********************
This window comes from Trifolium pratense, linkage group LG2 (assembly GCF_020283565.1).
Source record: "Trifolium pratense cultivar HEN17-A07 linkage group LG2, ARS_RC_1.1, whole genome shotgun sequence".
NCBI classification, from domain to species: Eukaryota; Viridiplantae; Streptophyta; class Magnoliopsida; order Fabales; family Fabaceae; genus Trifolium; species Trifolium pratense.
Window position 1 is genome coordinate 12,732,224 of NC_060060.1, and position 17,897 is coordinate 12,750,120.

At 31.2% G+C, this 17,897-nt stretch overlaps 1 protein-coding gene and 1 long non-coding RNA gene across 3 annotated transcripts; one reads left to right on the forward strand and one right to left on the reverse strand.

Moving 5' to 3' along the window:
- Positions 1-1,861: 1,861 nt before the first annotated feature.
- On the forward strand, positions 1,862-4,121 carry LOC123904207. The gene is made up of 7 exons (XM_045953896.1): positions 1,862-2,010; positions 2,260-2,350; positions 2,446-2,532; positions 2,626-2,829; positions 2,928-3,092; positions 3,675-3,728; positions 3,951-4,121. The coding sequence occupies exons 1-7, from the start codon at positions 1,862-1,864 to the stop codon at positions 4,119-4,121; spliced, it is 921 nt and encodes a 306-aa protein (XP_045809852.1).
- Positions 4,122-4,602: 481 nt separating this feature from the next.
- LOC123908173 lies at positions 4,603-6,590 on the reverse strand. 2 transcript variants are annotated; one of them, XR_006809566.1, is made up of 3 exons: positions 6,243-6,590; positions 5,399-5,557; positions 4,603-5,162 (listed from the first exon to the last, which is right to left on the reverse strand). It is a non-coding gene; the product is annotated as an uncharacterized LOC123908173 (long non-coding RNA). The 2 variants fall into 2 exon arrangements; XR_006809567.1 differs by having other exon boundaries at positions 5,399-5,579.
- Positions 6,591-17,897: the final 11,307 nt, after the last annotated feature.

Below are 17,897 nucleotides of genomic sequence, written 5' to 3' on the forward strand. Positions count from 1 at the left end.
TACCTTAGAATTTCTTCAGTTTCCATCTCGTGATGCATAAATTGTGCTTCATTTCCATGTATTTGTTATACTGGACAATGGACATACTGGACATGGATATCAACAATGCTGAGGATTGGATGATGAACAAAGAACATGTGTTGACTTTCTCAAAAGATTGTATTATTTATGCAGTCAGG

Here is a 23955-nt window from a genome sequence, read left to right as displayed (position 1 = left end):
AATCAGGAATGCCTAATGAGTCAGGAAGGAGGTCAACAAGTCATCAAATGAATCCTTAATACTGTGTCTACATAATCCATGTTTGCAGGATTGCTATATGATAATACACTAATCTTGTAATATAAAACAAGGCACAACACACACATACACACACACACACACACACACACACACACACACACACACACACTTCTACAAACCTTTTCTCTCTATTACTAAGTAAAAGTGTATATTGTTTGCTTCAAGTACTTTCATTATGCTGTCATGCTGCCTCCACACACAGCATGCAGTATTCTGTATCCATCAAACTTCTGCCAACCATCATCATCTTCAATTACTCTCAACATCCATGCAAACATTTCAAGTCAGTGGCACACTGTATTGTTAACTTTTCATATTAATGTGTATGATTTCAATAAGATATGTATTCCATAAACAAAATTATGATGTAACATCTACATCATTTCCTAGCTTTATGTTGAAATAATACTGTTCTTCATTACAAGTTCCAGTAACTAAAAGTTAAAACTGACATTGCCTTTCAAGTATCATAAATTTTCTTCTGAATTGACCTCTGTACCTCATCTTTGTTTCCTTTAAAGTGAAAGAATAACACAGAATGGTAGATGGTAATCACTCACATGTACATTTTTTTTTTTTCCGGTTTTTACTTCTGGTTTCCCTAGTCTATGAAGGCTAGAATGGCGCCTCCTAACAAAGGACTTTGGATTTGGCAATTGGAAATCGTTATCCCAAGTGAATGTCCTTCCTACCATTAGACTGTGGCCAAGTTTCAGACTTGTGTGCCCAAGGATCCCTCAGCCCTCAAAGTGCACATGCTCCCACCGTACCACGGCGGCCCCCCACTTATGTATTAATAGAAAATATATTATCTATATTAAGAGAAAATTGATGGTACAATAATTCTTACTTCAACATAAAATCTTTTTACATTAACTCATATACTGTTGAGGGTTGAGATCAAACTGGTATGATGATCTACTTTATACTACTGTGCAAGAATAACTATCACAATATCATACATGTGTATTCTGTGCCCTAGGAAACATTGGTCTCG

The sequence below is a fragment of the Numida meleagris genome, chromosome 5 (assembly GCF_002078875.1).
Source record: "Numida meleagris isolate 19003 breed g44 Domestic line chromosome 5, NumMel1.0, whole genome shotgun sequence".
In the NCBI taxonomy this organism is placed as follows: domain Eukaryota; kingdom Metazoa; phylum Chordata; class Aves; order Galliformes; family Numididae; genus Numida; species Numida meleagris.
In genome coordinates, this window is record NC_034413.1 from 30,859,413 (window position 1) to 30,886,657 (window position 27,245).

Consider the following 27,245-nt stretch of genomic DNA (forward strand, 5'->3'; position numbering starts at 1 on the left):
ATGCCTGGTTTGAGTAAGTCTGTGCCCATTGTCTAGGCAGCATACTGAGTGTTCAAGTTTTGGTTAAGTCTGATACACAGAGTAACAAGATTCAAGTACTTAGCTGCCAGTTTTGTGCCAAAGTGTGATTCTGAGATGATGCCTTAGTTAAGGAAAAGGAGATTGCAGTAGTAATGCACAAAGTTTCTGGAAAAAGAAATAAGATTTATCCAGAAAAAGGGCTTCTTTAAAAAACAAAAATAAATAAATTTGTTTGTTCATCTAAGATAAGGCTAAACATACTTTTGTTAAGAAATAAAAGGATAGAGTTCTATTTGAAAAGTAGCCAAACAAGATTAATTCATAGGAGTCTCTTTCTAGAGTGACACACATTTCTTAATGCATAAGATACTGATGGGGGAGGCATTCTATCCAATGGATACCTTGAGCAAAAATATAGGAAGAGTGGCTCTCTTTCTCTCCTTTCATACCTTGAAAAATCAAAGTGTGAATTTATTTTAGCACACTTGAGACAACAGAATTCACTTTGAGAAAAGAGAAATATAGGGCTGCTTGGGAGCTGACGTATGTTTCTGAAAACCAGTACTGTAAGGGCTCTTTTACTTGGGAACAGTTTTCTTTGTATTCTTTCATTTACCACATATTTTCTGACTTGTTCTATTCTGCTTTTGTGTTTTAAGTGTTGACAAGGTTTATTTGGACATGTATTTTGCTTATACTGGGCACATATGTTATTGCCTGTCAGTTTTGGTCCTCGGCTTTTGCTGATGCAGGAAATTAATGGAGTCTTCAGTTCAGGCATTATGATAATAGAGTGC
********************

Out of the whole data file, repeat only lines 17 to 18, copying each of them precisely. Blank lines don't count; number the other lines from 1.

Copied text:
Source record: "Numida meleagris isolate 19003 breed g44 Domestic line chromosome 5, NumMel1.0, whole genome shotgun sequence".
In the NCBI taxonomy this organism is placed as follows: domain Eukaryota; kingdom Metazoa; phylum Chordata; class Aves; order Galliformes; family Numididae; genus Numida; species Numida meleagris.